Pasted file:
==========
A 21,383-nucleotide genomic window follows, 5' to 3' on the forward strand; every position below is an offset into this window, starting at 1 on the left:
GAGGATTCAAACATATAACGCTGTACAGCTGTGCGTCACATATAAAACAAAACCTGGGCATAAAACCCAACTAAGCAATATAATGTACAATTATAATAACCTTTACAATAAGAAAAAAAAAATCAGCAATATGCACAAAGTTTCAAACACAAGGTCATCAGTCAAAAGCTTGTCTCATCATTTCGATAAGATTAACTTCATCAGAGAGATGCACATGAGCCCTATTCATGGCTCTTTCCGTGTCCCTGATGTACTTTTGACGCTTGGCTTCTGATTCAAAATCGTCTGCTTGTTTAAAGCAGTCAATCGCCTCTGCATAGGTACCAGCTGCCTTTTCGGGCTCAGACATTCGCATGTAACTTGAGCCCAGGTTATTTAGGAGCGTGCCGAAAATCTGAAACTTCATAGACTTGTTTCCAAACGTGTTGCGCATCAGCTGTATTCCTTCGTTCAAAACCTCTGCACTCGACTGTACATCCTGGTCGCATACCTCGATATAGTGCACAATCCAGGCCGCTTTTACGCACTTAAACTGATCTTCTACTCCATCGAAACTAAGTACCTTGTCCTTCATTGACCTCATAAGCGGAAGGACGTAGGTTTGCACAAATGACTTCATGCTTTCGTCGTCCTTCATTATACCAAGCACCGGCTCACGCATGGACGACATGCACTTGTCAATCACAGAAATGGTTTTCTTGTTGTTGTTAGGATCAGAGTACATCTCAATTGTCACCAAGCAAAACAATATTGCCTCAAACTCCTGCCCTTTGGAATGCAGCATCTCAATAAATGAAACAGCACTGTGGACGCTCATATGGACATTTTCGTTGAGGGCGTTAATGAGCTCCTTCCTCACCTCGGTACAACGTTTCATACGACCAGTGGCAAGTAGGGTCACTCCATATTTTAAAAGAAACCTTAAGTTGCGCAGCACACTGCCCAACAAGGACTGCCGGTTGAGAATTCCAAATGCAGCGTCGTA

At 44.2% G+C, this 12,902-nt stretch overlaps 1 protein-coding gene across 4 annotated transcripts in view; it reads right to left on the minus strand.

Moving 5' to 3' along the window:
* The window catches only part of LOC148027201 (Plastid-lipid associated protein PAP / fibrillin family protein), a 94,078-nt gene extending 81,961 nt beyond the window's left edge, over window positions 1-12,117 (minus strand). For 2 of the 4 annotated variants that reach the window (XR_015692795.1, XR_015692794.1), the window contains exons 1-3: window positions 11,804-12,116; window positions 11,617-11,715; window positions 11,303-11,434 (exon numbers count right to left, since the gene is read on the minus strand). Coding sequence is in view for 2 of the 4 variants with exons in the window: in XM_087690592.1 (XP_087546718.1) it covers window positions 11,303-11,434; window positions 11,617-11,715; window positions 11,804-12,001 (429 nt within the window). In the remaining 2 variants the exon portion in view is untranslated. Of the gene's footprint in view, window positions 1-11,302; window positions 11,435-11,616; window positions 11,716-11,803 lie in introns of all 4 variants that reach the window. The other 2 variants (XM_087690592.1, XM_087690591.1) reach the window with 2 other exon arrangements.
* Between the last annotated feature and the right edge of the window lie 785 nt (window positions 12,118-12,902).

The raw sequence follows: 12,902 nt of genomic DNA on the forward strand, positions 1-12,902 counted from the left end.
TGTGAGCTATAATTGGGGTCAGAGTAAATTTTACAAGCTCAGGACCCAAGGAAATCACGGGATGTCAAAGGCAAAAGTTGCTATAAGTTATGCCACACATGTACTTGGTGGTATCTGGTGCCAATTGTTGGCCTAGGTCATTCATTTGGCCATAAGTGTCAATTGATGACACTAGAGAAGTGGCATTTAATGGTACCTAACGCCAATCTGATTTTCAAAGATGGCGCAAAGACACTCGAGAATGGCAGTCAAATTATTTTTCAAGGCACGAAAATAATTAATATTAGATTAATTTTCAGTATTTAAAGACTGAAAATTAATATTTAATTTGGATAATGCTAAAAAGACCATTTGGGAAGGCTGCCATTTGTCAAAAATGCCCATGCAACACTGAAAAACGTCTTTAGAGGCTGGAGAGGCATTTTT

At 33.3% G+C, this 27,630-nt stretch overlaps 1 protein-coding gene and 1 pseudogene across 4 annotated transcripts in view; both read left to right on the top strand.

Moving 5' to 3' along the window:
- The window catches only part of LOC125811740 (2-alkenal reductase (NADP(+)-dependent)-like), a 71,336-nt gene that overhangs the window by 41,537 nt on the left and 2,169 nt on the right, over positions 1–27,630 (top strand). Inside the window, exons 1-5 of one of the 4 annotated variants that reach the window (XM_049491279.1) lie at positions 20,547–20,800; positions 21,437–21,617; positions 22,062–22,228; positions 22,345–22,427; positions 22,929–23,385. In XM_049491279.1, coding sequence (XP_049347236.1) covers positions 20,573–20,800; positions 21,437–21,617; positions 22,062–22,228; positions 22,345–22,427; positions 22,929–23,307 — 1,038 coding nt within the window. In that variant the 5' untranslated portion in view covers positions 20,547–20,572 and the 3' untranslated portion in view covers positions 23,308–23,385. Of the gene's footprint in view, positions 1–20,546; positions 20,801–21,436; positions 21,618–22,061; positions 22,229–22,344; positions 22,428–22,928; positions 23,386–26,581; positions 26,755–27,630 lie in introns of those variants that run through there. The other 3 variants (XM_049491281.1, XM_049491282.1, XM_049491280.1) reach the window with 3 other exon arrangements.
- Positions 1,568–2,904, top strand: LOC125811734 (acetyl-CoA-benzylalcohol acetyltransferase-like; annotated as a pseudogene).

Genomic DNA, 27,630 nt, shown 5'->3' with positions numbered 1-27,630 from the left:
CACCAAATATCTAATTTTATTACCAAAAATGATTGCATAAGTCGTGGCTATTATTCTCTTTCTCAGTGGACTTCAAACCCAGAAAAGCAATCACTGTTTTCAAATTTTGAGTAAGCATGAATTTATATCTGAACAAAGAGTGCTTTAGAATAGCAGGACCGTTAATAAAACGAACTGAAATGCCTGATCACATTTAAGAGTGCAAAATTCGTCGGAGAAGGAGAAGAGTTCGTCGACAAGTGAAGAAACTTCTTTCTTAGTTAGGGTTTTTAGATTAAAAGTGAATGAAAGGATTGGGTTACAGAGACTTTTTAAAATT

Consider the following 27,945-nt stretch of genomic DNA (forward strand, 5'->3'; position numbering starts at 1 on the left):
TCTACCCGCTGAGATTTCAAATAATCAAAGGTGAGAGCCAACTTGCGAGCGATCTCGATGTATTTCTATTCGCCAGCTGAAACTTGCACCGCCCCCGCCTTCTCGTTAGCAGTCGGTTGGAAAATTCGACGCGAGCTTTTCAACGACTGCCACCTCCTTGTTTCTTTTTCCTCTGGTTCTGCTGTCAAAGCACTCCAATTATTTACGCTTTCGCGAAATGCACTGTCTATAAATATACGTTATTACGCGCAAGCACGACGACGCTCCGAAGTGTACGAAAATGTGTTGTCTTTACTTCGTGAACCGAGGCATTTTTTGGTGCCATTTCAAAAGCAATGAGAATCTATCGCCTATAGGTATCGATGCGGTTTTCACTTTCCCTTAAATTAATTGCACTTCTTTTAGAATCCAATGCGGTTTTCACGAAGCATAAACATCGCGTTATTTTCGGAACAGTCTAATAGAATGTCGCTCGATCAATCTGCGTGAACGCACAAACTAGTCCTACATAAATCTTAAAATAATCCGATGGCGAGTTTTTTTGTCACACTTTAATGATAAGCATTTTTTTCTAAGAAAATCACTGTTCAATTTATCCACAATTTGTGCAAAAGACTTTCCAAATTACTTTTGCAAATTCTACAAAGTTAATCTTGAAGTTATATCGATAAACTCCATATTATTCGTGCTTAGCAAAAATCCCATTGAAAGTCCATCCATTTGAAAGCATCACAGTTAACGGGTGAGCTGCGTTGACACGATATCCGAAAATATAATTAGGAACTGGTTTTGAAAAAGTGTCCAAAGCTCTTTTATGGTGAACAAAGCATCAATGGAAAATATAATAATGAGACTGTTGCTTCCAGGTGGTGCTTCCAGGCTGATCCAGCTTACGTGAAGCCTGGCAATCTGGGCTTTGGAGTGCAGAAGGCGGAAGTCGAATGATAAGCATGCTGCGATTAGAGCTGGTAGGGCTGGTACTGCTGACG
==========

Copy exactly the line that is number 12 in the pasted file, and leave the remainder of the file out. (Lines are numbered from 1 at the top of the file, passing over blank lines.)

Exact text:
- Positions 1,568–2,904, top strand: LOC125811734 (acetyl-CoA-benzylalcohol acetyltransferase-like; annotated as a pseudogene).